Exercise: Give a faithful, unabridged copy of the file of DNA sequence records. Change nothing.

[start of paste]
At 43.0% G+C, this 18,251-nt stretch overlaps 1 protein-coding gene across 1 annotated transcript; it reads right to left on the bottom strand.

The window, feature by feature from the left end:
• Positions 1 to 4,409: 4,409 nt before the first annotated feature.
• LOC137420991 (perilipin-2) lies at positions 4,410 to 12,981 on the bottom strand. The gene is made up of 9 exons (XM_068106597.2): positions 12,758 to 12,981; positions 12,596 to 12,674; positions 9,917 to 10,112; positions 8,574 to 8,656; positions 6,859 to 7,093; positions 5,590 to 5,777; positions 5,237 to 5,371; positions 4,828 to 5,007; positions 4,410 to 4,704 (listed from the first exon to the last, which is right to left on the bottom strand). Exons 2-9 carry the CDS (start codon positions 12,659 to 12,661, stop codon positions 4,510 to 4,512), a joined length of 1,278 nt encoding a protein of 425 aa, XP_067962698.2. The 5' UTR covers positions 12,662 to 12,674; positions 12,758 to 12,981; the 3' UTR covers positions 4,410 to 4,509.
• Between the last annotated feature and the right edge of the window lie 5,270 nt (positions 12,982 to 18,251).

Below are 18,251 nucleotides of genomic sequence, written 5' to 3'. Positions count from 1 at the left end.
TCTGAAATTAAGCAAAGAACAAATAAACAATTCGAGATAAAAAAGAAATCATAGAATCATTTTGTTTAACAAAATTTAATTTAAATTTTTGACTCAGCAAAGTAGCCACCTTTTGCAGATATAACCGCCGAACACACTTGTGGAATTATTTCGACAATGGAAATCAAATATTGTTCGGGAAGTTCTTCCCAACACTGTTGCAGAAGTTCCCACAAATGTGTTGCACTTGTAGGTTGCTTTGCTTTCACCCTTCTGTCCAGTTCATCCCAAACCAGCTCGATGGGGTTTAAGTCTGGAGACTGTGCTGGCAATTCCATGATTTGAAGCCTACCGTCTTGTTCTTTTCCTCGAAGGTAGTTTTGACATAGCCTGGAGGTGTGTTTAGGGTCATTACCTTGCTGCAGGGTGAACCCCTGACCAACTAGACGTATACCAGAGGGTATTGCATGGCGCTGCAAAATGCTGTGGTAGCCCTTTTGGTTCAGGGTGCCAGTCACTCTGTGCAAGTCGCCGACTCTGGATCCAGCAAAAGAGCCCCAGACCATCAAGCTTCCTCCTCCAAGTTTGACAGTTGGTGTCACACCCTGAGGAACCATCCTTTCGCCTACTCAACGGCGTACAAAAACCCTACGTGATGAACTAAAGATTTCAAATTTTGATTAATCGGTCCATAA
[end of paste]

At 43.0% G+C, this 18,251-nt stretch overlaps 1 protein-coding gene across 1 annotated transcript; it reads right to left on the bottom strand.

The window, feature by feature from the left end:
• Positions 1 to 4,409: 4,409 nt before the first annotated feature.
• LOC137420991 (perilipin-2) lies at positions 4,410 to 12,981 on the bottom strand. The gene is made up of 9 exons (XM_068106597.2): positions 12,758 to 12,981; positions 12,596 to 12,674; positions 9,917 to 10,112; positions 8,574 to 8,656; positions 6,859 to 7,093; positions 5,590 to 5,777; positions 5,237 to 5,371; positions 4,828 to 5,007; positions 4,410 to 4,704 (listed from the first exon to the last, which is right to left on the bottom strand). Exons 2-9 carry the CDS (start codon positions 12,659 to 12,661, stop codon positions 4,510 to 4,512), a joined length of 1,278 nt encoding a protein of 425 aa, XP_067962698.2. The 5' UTR covers positions 12,662 to 12,674; positions 12,758 to 12,981; the 3' UTR covers positions 4,410 to 4,509.
• Between the last annotated feature and the right edge of the window lie 5,270 nt (positions 12,982 to 18,251).

Below are 18,251 nucleotides of genomic sequence, written 5' to 3'. Positions count from 1 at the left end.
TCTGAAATTAAGCAAAGAACAAATAAACAATTCGAGATAAAAAAGAAATCATAGAATCATTTTGTTTAACAAAATTTAATTTAAATTTTTGACTCAGCAAAGTAGCCACCTTTTGCAGATATAACCGCCGAACACACTTGTGGAATTATTTCGACAATGGAAATCAAATATTGTTCGGGAAGTTCTTCCCAACACTGTTGCAGAAGTTCCCACAAATGTGTTGCACTTGTAGGTTGCTTTGCTTTCACCCTTCTGTCCAGTTCATCCCAAACCAGCTCGATGGGGTTTAAGTCTGGAGACTGTGCTGGCAATTCCATGATTTGAAGCCTACCGTCTTGTTCTTTTCCTCGAAGGTAGTTTTGACATAGCCTGGAGGTGTGTTTAGGGTCATTACCTTGCTGCAGGGTGAACCCCTGACCAACTAGACGTATACCAGAGGGTATTGCATGGCGCTGCAAAATGCTGTGGTAGCCCTTTTGGTTCAGGGTGCCAGTCACTCTGTGCAAGTCGCCGACTCTGGATCCAGCAAAAGAGCCCCAGACCATCAAGCTTCCTCCTCCAAGTTTGACAGTTGGTGTCACACCCTGAGGAACCATCCTTTCGCCTACTCAACGGCGTACAAAAACCCTACGTGATGAACTAAAGATTTCAAATTTTGATTAATCGGTCCATAA